- Award ID(s):
- NSF-PAR ID:
- Publisher / Repository:
- Wiley Blackwell (John Wiley & Sons)
- Date Published:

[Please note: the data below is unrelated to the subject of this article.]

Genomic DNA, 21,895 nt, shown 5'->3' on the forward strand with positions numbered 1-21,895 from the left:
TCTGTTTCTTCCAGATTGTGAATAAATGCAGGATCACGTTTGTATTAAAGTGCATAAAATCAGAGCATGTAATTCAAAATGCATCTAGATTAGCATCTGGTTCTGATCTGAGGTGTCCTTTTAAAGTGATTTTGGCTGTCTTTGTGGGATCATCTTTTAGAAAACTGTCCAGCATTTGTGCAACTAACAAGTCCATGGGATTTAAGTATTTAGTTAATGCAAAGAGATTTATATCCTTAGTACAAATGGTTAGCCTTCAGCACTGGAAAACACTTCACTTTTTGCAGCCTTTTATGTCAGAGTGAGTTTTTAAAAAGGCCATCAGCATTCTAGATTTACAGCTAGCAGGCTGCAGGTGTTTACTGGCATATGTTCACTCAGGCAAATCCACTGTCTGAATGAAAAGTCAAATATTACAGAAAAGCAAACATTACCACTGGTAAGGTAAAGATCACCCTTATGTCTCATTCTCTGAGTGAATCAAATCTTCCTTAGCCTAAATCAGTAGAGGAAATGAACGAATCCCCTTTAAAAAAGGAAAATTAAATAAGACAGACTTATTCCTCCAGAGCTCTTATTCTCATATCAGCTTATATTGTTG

- Journal Name:
- Medium: X
- Sponsoring Org:
- National Science Foundation
More Like this